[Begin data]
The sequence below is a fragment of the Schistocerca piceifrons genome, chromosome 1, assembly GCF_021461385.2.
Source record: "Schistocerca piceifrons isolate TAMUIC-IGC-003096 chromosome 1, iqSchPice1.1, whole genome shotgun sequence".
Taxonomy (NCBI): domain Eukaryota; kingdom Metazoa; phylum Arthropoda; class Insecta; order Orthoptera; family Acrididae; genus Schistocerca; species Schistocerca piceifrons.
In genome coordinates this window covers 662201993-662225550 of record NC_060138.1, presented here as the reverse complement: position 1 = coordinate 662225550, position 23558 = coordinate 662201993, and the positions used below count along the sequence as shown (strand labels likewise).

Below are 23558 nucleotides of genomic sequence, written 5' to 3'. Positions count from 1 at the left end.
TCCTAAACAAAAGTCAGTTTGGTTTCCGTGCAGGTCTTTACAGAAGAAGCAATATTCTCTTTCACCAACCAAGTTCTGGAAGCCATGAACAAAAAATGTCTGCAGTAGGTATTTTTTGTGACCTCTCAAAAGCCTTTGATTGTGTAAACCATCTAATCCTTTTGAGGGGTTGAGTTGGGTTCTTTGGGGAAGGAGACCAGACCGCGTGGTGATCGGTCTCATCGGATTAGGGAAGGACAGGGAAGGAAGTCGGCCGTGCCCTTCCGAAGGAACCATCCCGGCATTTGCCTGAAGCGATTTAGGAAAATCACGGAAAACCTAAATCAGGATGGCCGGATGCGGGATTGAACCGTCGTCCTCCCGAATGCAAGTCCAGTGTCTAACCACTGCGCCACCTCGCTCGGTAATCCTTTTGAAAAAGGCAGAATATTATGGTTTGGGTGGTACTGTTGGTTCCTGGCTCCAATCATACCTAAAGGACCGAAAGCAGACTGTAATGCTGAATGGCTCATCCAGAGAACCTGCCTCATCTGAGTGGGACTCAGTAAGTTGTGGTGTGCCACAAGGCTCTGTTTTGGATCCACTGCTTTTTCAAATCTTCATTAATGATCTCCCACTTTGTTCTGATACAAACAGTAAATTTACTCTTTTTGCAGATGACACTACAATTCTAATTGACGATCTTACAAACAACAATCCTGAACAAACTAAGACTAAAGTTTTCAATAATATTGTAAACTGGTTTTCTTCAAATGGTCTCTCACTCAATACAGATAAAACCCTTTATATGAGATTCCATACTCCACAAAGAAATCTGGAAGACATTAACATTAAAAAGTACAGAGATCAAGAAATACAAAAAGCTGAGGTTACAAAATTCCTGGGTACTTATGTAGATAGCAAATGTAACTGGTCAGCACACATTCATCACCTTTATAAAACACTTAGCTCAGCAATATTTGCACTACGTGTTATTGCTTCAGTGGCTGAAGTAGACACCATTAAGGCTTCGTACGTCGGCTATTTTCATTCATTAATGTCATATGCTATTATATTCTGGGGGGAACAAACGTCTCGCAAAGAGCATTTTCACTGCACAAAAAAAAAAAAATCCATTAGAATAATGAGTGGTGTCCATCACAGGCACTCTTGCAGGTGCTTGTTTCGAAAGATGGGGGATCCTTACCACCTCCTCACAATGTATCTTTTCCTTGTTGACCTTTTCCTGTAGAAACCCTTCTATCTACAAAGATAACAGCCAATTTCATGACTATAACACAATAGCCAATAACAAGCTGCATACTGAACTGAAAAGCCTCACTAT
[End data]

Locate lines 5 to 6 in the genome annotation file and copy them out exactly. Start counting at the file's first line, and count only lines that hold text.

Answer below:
Below are 23558 nucleotides of genomic sequence, written 5' to 3'. Positions count from 1 at the left end.
TCCTAAACAAAAGTCAGTTTGGTTTCCGTGCAGGTCTTTACAGAAGAAGCAATATTCTCTTTCACCAACCAAGTTCTGGAAGCCATGAACAAAAAATGTCTGCAGTAGGTATTTTTTGTGACCTCTCAAAAGCCTTTGATTGTGTAAACCATCTAATCCTTTTGAGGGGTTGAGTTGGGTTCTTTGGGGAAGGAGACCAGACCGCGTGGTGATCGGTCTCATCGGATTAGGGAAGGACAGGGAAGGAAGTCGGCCGTGCCCTTCCGAAGGAACCATCCCGGCATTTGCCTGAAGCGATTTAGGAAAATCACGGAAAACCTAAATCAGGATGGCCGGATGCGGGATTGAACCGTCGTCCTCCCGAATGCAAGTCCAGTGTCTAACCACTGCGCCACCTCGCTCGGTAATCCTTTTGAAAAAGGCAGAATATTATGGTTTGGGTGGTACTGTTGGTTCCTGGCTCCAATCATACCTAAAGGACCGAAAGCAGACTGTAATGCTGAATGGCTCATCCAGAGAACCTGCCTCATCTGAGTGGGACTCAGTAAGTTGTGGTGTGCCACAAGGCTCTGTTTTGGATCCACTGCTTTTTCAAATCTTCATTAATGATCTCCCACTTTGTTCTGATACAAACAGTAAATTTACTCTTTTTGCAGATGACACTACAATTCTAATTGACGATCTTACAAACAACAATCCTGAACAAACTAAGACTAAAGTTTTCAATAATATTGTAAACTGGTTTTCTTCAAATGGTCTCTCACTCAATACAGATAAAACCCTTTATATGAGATTCCATACTCCACAAAGAAATCTGGAAGACATTAACATTAAAAAGTACAGAGATCAAGAAATACAAAAAGCTGAGGTTACAAAATTCCTGGGTACTTATGTAGATAGCAAATGTAACTGGTCAGCACACATTCATCACCTTTATAAAACACTTAGCTCAGCAATATTTGCACTACGTGTTATTGCTTCAGTGGCTGAAGTAGACACCATTAAGGCTTCGTACGTCGGCTATTTTCATTCATTAATGTCATATGCTATTATATTCTGGGGGGAACAAACGTCTCGCAAAGAGCATTTTCACTGCACAAAAAAAAAAAAATCCATTAGAATAATGAGTGGTGTCCATCACAGGCACTCTTGCAGGTGCTTGTTTCGAAAGATGGGGGATCCTTACCACCTCCTCACAATGTATCTTTTCCTTGTTGACCTTTTCCTGTAGAAACCCTTCTATCTACAAAGATAACAGCCAATTTCATGACTATAACACAATAGCCAATAACAAGCTGCATACTGAACTGAAAAGCCTCACTAT